Want to get out of the city and explore more of the surrounding region? We’ve got the perfect spots for you.
Sviyazhsk, just 58 kilometers from Kazan, is an ideal day trip. The best and most picturesque way to get there is on a boat called an omik, and it only takes an hour and a half to get to the place. Formerly a military fortress in the war between Russia and the Kazan Khanate, today it’s a quiet museum town with 16th and 17th century churches and monasteries.
Sviyazhsk was founded in 1551 by Ivan the Terrible as the launching ground for the siege of the Kazan Khanate capital. Wood for the fortress was cut near Uglich and rafted down the Volga river. The fortress at the top of the hill went up in a matter of mere days; Kazan fell a few months later.
Sviyazhsk is also considered the place where the “Red Terror” started in earnest during the Civil War, where Leon Trotsky ordered every tenth Red Army soldier executed for failing to defend Kazan against Czech soldiers on the side of the White Army.
Sviyazhsk wasn’t always an island city. Construction of the Kuybyshev hydroelectric plant in the middle of the 20th century led to the creation of a large water reservoir, which separated Sviyazhsk from the shore. In 2008, a dam was built, and today it’s much easier to reach the island.
There are two medieval monasteries in Sviyazhsk — John the Baptist and Uspensky (Assumption) — but both have only partially survived. After the October Revolution in 1917, Uspensky first became a prison and then a mental hospital. The Assumption Cathedral in Uspensky has been reconstructed and is one of the main attractions of the island city. St. Nicholas Church, which was also part of Uspensky Monastery and built in the 16th century, also survives. The wooden Church of the Holy Trinity, which was once part of the John the Baptist monastery, is probably the most authentic sight, also constructed in the 16th century.
The largest church on the island is the Cathedral of the Icon of the Virgin, “Joy of All Who Grieve.” Built in 18981906 in the neo-Byzantine style, it’s one of the sights visible from the river when you approach Sviyazhsk by boat. Tourists can also visit stable yards, craft villages and historical reconstruction sites.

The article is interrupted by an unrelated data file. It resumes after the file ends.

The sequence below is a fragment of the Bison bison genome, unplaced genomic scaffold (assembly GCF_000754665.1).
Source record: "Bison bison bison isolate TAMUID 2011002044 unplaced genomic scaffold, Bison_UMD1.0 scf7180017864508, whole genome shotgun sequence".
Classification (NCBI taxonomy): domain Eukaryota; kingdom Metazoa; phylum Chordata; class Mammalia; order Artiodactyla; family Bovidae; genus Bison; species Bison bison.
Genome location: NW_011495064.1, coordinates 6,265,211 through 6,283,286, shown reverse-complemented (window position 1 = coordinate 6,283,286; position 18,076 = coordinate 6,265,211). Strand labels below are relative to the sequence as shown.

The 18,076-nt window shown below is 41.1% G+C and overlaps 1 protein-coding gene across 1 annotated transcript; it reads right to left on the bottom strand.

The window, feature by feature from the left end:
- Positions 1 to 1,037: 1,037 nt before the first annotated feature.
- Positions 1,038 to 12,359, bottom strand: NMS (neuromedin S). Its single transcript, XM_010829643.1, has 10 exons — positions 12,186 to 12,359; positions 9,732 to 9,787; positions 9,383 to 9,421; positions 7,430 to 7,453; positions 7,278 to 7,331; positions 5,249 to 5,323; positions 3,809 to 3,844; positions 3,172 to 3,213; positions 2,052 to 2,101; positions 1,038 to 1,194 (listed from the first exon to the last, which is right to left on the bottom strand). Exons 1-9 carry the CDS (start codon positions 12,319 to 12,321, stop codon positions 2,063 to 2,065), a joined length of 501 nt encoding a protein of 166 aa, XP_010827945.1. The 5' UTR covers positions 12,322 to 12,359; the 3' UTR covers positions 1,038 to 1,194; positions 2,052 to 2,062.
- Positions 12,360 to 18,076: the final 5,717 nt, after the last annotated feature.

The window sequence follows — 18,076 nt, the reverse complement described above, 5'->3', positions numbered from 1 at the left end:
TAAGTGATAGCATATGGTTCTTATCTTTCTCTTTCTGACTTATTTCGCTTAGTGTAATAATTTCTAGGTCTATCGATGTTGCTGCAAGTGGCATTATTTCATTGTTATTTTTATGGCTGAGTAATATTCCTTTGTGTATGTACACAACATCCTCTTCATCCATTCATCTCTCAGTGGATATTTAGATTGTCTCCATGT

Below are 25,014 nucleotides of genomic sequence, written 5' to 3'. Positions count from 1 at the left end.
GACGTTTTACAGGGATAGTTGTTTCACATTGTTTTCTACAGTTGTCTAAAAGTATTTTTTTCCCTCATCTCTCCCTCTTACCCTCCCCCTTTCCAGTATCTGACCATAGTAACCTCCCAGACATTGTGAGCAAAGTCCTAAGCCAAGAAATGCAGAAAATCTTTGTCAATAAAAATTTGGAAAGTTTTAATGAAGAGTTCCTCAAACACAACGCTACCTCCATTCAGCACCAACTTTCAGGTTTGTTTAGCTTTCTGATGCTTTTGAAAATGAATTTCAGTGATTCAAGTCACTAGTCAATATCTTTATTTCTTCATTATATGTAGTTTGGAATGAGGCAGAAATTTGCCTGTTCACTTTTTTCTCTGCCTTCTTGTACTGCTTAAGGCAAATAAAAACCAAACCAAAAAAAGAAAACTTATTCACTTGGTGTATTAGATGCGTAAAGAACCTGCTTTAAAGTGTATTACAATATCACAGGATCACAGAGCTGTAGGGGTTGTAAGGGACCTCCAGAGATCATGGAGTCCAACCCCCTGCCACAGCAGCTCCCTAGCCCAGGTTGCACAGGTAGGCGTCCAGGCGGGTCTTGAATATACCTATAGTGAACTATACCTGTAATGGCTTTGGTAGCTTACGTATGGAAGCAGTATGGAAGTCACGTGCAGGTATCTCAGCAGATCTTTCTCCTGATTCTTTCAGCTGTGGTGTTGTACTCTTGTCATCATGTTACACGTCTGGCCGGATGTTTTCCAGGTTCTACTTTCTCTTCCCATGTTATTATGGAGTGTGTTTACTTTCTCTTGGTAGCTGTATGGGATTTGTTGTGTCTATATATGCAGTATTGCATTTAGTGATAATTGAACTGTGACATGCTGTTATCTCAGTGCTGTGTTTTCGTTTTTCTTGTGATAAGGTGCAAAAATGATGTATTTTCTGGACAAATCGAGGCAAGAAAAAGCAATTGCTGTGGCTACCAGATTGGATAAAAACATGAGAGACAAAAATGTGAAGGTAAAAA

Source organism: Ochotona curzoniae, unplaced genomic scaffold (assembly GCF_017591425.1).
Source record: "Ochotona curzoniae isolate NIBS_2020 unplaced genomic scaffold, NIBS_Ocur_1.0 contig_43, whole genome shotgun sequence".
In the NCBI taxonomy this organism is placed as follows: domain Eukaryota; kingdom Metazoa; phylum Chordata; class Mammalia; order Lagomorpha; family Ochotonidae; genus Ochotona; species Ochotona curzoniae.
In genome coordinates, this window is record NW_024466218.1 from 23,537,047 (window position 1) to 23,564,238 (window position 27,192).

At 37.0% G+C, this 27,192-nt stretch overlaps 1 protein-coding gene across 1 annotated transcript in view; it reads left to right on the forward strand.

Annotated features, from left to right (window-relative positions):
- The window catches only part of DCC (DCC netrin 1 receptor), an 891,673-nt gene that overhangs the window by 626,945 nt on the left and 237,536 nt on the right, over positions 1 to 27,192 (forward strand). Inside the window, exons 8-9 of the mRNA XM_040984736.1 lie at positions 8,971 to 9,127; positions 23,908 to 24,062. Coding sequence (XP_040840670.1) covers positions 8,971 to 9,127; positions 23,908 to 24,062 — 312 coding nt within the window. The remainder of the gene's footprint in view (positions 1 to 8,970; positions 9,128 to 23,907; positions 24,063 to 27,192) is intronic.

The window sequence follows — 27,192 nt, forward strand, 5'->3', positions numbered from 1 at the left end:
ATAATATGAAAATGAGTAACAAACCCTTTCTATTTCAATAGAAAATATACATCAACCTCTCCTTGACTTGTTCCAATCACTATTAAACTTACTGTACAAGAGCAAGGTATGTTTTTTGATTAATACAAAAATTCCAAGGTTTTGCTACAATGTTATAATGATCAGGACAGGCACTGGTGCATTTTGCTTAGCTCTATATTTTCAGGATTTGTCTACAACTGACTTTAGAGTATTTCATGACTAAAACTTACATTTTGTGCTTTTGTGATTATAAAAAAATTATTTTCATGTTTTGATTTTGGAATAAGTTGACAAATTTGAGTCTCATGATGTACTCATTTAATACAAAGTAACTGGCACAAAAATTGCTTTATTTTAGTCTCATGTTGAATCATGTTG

OPEN Tues. to Thurs. and Sun. from 10 a.m. to 5 p.m.,
Fri. and Sat. from 10 a.m. to 6 p.m.
TICKETS from 500 rubles
Boat leaves from Kazan river port (Ulitsa Devyatayeva, 1) at 8:20 a.m. You can also take the commuter train to Sviyazhsk station and then the bus. ostrovgrad.org
Bolgar is a small town located 191 kilometers from Kazan; it is best reached by boat or car (taxi or a rental). Bolgar was built in the 1950s (first called Kuybyshev) near the site of ancient Bulgar or Great Bulgar, which was founded in the 10th century and at one point was the main city of Volga Bulgaria.
The site of ancient Bulgar has been added to UNESCO’s World Heritage List and all the main sights have been restored. Bolgar boasts the world’s largest Koran, as well as a 16-meter-high minaret that’s ironically called the Small Minaret (climb to get a good view of the ancient Bulgar site), built in the 12th century. There’s a khan’s mausoleum right next to it.
The main Congregational Mosque has also been restored, complete with the Tall Minaret. The original building dates back to the 13th century. The 14th century Northern Mausoleum is located right next to it. There are also several ruins in the area; they are the vestiges of palaces and baths that you can explore on foot.
If you’re visiting kazan with children, be sure to visit the camel farm in Bolgar.
Bolgar’s largest landmark is the newly built White Mosque, which has been nicknamed the “Tatar Taj Mahal.” There’s also a Museum of Bread, which provides total immersion into the life of a Tatar village at the turn of the 20th century, as well as a brand new museum devoted to the life of the nobility of the Spassky district, where Bolgar is located.
If archeology and history are not your thing, you can visit the camel farm and try some camel milk.
Great Bolgar Museum
OPEN Mon. to Fri. 8 a.m. to 5 p.m.,
weekends 8 a.m. to 6 p.m.
TICKETS 50 rubles
Ulitsa Nazarovikh, 67
Museum of Bread
OPEN daily from 8 a.m. to 5 p.m.
Ulitsa Lenina, 1a muzeji-hleba.ru
TICKETS 150 rubles
Ulitsa Baumana, 60 laidoya.ru